What started as a series of mezcal dinners put on by chef Hugo Suastegui at Edgewood neighborhood restaurant El Tesoro, grew into a passion for the spirit made from agave for owners Alan Raines and Samantha Eaves, and then into a new bar and restaurant now open in Decatur.
Through its food and cocktails, Tortuga y Chango builds a bridge between Suastegui’s hometown of Acapulco and the Pacific coast of Guerrero, Mexico, and the origin region of mezcal in Oaxaca to the east.
Taking over the former Lawrence’s Cafe space on West College Avenue, Raines says Tortuga y Chango is first and foremost a mezcal bar that just so happens to serve really good food.
“Those five mezcal dinners drove the whole creation of this restaurant,” Raines says. “Many of the dishes Hugo served he learned from his dad in Acapulco. This is very familial food. We didn’t want to make everything completely coastal at Tortuga, so there are dishes inspired by those found in Oaxaca on the menu here, too.”
Food served at Tortuga y Chango is meant for pairing with mezcal and the cocktails created by beverage director Orestes Cruz, who hails from Mexico City. Tortuga y Chango features a number of small producer mezcals, along with the spirit’s many iterations and relations, like tequila and sotol. Mezcals and tequila are also available for sipping.
Raines says he fashioned Tortuga y Chango after three of his favorite mezcal bars in Oaxaca: Selva, Savina Sabe, and El Destilado.
“We’ve tried to mimic what we love about these places, which are much more elevated than ours, but at the same time they have a rustic charm,” he says. “But these bars appeal to the neighborhoods, something we hope to bring to Tortuga, like we do in Edgewood at Tesoro.”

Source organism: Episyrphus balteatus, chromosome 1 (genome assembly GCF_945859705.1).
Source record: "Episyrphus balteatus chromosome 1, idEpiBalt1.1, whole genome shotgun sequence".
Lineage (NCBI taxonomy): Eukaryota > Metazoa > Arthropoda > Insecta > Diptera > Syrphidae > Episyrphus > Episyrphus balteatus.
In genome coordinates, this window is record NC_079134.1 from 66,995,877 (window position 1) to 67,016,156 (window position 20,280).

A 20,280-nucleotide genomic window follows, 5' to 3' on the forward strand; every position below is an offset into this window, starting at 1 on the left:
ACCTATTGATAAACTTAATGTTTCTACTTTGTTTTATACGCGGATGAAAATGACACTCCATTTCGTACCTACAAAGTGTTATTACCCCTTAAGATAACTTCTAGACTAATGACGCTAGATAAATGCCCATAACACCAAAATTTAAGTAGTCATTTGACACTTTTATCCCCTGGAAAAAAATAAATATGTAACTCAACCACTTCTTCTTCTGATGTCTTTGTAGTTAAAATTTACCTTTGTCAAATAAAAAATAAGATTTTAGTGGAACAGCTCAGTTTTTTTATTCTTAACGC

Keeping the space intimate at just 40 seats and the food and drinks tight at Tortuga y Chango allows Suastegui and Cruz to really focus their menus, Raines adds, while affording them freedom to try out new dishes and cocktails as specials each week.
Raines points to moles from the Mexican states of Guerrero and Oaxaca as helping to bridge the culinary gap between the regions and their coastal boundaries in the dishes at Tortuga y Chango.
“Bringing moles into dishes, like the chile relleno using a Oaxacan mole and shrimp instead of chorizo, brings that coastal, lighter touch to it,” he says. “This brings inland Oaxaca together with coastal Oaxaca.”
Cruz incorporates mole bitters in the Mex Mula cocktail, blending Banhez mezcal and tequila. As Suastegui does with his moles, sauces, and marinades, Cruz creates most of the cordials, bitters, and syrups used in his cocktails. The bar is stocked further with botanical gins from Mexico and the U.S., vodka, amaro, and a blue corn saison from Orpheus Brewing in Midtown.
“Our bar focus is on mezcal and all of its cousins, but we have something for everyone to drink here,” says Raines.
As for the name, it’s a nod to Eaves and her spirit animal the turtle (tortuga), which works at a steady, reliable pace, Raines says, and the monkey (chango), the spirit animal of the mezcaleros who produce the mezcal which causes people to dance. Chango is also the affectionate nickname the El Tesoro kitchen staff, most of whom hail from Guerrero, gave to Raines as he worked outside readying the patio for the restaurant’s opening day in 2019.
The walls in the dining room and bar at Tortuga y Chango are filled with odes to the turtle and monkey, along with reminders of travels to Oaxaca in search of mezcal. A rare handmade black clay bottle from Oaxaca shaped like a monkey is given pride of place behind the bar.
“It’s exciting to see this restaurant finally open. I love these tiny little, one-off buildings in the middle of neighborhoods where there’s nothing for three or four blocks in any direction and neighbors can walk over for dinner and drinks,” says Raines.
“People can say things like, ‘let’s go to our neighborhood place.’ But it’s a place where total strangers can meet, too, while enjoying a meal and a cocktail, and then friendships are forged.”
Check out the dinner and cocktail menus for Tortuga y Chango below:
910 West College Avenue, Decatur. tortugaychango.com.
Open Wednesday through Sunday, 5 p.m. to 11 p.m. Kitchen closes at 10 p.m.